Indirect shaming does the most damage. We know how to deal with direct requests. The ones where we can just say “yes” or “no.” The sinister coworkers are the ones who say, “Oh, hey! I haven’t seen you in a while.” Implication: where the hell have you been?
Then they start talking about how much work they do. Finally, they slip in something like, “It sure would be nice to get some help.” Or, even worse, they say, “I don’t know how you manage to hold it together.”
Well, the real answer is because you’re organized. You know what you’re doing. And you manage your time well.
But you feel guilty. You doubt yourself. So you volunteer to help Chioma or Yetunde or Jide with tasks that shouldn’t overwhelm them.
Next thing you know, Chioma’s at a club posting selfies on Instagram while you’re at home making her a flowchart.
Stop letting people rope you into projects that don’t align with your larger goals or desires. There’s no shame in guarding your time.
There’s rarely a good reason to simply save someone else’s ass. You might think you’re saving the day, but you could be helping cover up bigger problems.
It sounds easy to remember. But people who possess excellent work ethics forget all the time. Some things simply aren’t your problem. Do the work you have to do. And the work you want to do. Never do someone else’s work. There’s rarely a good reason to simply save someone else’s ass.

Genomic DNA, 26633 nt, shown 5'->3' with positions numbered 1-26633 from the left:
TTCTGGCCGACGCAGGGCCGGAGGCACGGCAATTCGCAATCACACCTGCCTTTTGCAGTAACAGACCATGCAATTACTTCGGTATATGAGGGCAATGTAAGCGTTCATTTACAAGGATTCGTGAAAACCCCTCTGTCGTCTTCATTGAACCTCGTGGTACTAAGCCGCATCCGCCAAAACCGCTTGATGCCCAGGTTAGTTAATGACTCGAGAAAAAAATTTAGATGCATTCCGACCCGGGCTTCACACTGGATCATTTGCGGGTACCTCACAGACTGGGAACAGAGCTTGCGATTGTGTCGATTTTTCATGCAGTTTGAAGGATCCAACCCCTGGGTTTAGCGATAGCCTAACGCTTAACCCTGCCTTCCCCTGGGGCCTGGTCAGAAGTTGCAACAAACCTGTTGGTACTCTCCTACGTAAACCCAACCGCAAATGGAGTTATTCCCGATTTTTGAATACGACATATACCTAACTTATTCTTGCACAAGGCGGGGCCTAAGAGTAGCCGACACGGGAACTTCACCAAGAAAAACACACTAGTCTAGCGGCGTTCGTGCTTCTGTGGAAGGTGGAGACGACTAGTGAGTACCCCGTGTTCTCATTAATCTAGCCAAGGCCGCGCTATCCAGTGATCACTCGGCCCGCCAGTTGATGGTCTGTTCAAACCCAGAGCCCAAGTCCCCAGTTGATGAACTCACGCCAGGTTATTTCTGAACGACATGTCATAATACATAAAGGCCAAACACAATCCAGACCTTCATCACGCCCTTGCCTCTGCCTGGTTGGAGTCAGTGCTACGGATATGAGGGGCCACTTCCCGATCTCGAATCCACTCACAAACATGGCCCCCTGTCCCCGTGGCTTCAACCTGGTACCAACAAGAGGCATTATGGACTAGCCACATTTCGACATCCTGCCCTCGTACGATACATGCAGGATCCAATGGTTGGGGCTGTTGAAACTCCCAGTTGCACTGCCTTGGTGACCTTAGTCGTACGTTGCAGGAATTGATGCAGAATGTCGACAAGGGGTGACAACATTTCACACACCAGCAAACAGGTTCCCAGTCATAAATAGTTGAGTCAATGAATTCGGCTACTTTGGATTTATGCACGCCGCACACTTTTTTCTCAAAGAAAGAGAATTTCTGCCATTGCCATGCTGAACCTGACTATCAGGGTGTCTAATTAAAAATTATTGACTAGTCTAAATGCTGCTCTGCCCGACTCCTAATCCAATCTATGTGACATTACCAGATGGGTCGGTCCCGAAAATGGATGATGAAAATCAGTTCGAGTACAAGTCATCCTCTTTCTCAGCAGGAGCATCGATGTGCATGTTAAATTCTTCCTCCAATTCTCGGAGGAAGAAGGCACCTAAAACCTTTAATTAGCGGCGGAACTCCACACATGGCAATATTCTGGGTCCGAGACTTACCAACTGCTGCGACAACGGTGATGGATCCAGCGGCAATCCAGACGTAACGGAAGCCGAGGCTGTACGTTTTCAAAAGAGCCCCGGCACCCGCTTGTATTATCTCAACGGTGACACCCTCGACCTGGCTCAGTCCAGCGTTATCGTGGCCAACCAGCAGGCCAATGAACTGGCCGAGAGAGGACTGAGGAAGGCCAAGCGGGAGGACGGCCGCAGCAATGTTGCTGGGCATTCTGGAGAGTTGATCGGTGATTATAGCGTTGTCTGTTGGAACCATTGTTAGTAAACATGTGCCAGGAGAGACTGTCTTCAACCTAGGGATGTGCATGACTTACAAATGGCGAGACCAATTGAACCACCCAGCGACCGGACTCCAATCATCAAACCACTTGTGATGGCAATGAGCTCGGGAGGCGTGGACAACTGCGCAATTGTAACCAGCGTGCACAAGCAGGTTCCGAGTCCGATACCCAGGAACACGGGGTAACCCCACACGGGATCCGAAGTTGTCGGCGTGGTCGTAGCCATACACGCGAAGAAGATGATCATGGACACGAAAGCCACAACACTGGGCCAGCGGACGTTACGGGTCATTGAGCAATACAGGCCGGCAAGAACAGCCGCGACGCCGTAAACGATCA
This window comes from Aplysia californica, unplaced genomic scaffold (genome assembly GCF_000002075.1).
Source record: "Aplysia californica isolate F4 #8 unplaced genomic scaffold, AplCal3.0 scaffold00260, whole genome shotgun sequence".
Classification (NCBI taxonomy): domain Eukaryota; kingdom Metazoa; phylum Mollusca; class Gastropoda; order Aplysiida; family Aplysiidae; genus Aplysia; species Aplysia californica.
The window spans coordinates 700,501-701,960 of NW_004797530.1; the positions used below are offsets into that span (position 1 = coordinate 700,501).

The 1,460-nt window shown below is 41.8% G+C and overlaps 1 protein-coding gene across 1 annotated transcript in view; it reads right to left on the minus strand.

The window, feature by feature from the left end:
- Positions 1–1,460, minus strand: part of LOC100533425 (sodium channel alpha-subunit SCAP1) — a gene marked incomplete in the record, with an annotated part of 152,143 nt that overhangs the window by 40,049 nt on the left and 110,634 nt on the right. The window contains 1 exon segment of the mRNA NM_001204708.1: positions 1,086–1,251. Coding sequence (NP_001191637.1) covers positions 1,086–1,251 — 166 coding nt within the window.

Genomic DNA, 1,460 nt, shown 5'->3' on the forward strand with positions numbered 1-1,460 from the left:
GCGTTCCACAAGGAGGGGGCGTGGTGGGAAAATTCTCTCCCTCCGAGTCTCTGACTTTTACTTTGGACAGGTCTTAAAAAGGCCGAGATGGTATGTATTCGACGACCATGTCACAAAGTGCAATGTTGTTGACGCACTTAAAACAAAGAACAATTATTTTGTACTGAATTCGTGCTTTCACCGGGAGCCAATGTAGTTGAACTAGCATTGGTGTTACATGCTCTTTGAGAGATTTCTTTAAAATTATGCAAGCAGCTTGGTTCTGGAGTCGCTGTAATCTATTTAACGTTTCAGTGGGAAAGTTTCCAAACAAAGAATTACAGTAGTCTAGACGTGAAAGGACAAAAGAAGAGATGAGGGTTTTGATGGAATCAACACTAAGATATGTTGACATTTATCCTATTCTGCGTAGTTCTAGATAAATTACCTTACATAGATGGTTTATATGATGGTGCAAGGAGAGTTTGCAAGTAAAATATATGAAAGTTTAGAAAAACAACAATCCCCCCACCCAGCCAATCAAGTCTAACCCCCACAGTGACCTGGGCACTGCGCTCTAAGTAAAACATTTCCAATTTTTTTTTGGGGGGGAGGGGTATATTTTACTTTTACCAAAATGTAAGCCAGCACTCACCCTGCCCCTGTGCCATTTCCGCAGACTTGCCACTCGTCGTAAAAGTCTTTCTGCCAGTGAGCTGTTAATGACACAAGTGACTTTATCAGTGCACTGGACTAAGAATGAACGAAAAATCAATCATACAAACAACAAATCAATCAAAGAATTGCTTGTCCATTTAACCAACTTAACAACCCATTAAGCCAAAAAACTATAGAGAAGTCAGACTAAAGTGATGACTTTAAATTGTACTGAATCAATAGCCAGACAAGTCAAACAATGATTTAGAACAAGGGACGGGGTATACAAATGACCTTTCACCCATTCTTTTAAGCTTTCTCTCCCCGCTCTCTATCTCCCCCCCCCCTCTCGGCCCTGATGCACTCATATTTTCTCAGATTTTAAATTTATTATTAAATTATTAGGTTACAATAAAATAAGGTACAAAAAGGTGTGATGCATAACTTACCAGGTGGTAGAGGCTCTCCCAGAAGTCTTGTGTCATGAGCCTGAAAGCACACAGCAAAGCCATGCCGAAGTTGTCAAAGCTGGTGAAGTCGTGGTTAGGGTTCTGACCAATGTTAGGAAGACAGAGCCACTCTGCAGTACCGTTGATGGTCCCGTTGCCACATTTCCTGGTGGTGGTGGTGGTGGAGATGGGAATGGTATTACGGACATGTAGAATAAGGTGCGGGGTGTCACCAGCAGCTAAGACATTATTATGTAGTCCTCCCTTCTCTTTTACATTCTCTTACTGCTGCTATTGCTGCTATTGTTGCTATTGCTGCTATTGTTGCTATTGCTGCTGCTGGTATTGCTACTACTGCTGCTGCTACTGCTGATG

That sounds harsh. Maybe even cruel. If you can’t jive with that, ask yourself. How many people would do the same for you?
If you find yourself constantly stepping in to save the day, stop. You might enjoy the praise. Or you’re really that selfless.
But you might be making the problem worse. You’re enabling incompetence. You’re also perpetuating workload problems. Instead, point out that responsibilities need to shift.
You can take on someone else’s responsibility, but only if they exchange it for one of your jobs.
Talk to your boss about reassigning duties.
Try to adjust work flows. If you can’t, then maybe you should consider finding another employer.
In the end, the big boss is supposed to be distributing work according to qualifications, ability, and performance.
If they can’t do that, you’re not going to help by sacrificing yourself. Remember. Not your problem. If you struggle with this idea, then make yourself a poster. Write a poem. Perform it before your image in the bathroom mirror.